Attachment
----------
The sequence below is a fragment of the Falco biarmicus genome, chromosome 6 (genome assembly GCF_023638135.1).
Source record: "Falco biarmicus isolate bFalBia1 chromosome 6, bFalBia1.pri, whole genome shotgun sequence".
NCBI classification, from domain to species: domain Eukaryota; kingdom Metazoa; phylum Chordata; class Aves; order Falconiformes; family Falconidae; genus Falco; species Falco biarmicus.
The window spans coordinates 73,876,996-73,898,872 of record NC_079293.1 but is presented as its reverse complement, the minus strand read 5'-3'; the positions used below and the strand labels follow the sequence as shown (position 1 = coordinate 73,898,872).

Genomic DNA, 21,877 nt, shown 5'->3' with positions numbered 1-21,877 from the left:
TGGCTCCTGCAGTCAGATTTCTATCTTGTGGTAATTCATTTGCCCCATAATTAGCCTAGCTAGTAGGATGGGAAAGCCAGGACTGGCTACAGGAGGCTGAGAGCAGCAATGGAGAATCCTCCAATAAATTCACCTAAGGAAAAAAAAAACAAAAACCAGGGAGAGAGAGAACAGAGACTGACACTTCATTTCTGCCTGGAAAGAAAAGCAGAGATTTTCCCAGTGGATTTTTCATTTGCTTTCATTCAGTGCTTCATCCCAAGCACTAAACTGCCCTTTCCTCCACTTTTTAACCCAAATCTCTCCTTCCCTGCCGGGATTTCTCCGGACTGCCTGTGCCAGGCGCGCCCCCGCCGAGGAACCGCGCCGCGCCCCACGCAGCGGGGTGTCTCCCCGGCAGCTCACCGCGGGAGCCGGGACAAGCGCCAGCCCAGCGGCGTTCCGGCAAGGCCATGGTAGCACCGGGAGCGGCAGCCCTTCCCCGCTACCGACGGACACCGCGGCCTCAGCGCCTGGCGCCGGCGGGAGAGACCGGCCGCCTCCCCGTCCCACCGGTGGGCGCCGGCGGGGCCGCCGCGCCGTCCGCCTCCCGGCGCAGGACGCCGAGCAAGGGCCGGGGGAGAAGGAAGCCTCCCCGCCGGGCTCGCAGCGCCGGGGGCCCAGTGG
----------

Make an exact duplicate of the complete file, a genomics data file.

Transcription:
The sequence below is a fragment of the Falco biarmicus genome, chromosome 6 (genome assembly GCF_023638135.1).
Source record: "Falco biarmicus isolate bFalBia1 chromosome 6, bFalBia1.pri, whole genome shotgun sequence".
NCBI classification, from domain to species: domain Eukaryota; kingdom Metazoa; phylum Chordata; class Aves; order Falconiformes; family Falconidae; genus Falco; species Falco biarmicus.
The window spans coordinates 73,876,996-73,898,872 of record NC_079293.1 but is presented as its reverse complement, the minus strand read 5'-3'; the positions used below and the strand labels follow the sequence as shown (position 1 = coordinate 73,898,872).

Genomic DNA, 21,877 nt, shown 5'->3' with positions numbered 1-21,877 from the left:
TGGCTCCTGCAGTCAGATTTCTATCTTGTGGTAATTCATTTGCCCCATAATTAGCCTAGCTAGTAGGATGGGAAAGCCAGGACTGGCTACAGGAGGCTGAGAGCAGCAATGGAGAATCCTCCAATAAATTCACCTAAGGAAAAAAAAAACAAAAACCAGGGAGAGAGAGAACAGAGACTGACACTTCATTTCTGCCTGGAAAGAAAAGCAGAGATTTTCCCAGTGGATTTTTCATTTGCTTTCATTCAGTGCTTCATCCCAAGCACTAAACTGCCCTTTCCTCCACTTTTTAACCCAAATCTCTCCTTCCCTGCCGGGATTTCTCCGGACTGCCTGTGCCAGGCGCGCCCCCGCCGAGGAACCGCGCCGCGCCCCACGCAGCGGGGTGTCTCCCCGGCAGCTCACCGCGGGAGCCGGGACAAGCGCCAGCCCAGCGGCGTTCCGGCAAGGCCATGGTAGCACCGGGAGCGGCAGCCCTTCCCCGCTACCGACGGACACCGCGGCCTCAGCGCCTGGCGCCGGCGGGAGAGACCGGCCGCCTCCCCGTCCCACCGGTGGGCGCCGGCGGGGCCGCCGCGCCGTCCGCCTCCCGGCGCAGGACGCCGAGCAAGGGCCGGGGGAGAAGGAAGCCTCCCCGCCGGGCTCGCAGCGCCGGGGGCCCAGTGG